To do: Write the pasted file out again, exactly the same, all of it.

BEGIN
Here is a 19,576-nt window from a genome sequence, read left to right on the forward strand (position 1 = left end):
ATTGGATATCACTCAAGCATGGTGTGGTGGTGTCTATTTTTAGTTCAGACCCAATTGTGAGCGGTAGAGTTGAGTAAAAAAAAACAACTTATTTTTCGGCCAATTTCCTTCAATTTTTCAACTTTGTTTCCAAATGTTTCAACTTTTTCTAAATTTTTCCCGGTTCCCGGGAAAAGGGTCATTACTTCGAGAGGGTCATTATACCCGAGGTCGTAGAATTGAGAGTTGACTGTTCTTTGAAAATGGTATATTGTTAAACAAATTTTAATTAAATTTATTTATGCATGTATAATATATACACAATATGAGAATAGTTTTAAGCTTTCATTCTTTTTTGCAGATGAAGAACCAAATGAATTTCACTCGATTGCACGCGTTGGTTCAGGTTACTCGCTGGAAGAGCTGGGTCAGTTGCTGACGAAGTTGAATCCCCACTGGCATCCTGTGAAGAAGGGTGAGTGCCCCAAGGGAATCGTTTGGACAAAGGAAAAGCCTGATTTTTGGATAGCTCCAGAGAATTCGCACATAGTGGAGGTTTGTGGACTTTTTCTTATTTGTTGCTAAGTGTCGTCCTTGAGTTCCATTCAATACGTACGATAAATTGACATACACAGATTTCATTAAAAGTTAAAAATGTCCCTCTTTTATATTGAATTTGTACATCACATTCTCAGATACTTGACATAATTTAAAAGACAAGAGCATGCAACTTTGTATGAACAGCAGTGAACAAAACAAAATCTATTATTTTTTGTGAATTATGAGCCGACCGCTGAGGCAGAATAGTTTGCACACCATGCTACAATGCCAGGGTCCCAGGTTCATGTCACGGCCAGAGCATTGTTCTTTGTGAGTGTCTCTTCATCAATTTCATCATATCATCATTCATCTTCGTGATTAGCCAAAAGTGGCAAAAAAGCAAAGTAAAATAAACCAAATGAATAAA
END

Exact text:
Here is a 19,576-nt window from a genome sequence, read left to right on the forward strand (position 1 = left end):
ATTGGATATCACTCAAGCATGGTGTGGTGGTGTCTATTTTTAGTTCAGACCCAATTGTGAGCGGTAGAGTTGAGTAAAAAAAAACAACTTATTTTTCGGCCAATTTCCTTCAATTTTTCAACTTTGTTTCCAAATGTTTCAACTTTTTCTAAATTTTTCCCGGTTCCCGGGAAAAGGGTCATTACTTCGAGAGGGTCATTATACCCGAGGTCGTAGAATTGAGAGTTGACTGTTCTTTGAAAATGGTATATTGTTAAACAAATTTTAATTAAATTTATTTATGCATGTATAATATATACACAATATGAGAATAGTTTTAAGCTTTCATTCTTTTTTGCAGATGAAGAACCAAATGAATTTCACTCGATTGCACGCGTTGGTTCAGGTTACTCGCTGGAAGAGCTGGGTCAGTTGCTGACGAAGTTGAATCCCCACTGGCATCCTGTGAAGAAGGGTGAGTGCCCCAAGGGAATCGTTTGGACAAAGGAAAAGCCTGATTTTTGGATAGCTCCAGAGAATTCGCACATAGTGGAGGTTTGTGGACTTTTTCTTATTTGTTGCTAAGTGTCGTCCTTGAGTTCCATTCAATACGTACGATAAATTGACATACACAGATTTCATTAAAAGTTAAAAATGTCCCTCTTTTATATTGAATTTGTACATCACATTCTCAGATACTTGACATAATTTAAAAGACAAGAGCATGCAACTTTGTATGAACAGCAGTGAACAAAACAAAATCTATTATTTTTTGTGAATTATGAGCCGACCGCTGAGGCAGAATAGTTTGCACACCATGCTACAATGCCAGGGTCCCAGGTTCATGTCACGGCCAGAGCATTGTTCTTTGTGAGTGTCTCTTCATCAATTTCATCATATCATCATTCATCTTCGTGATTAGCCAAAAGTGGCAAAAAAGCAAAGTAAAATAAACCAAATGAATAAA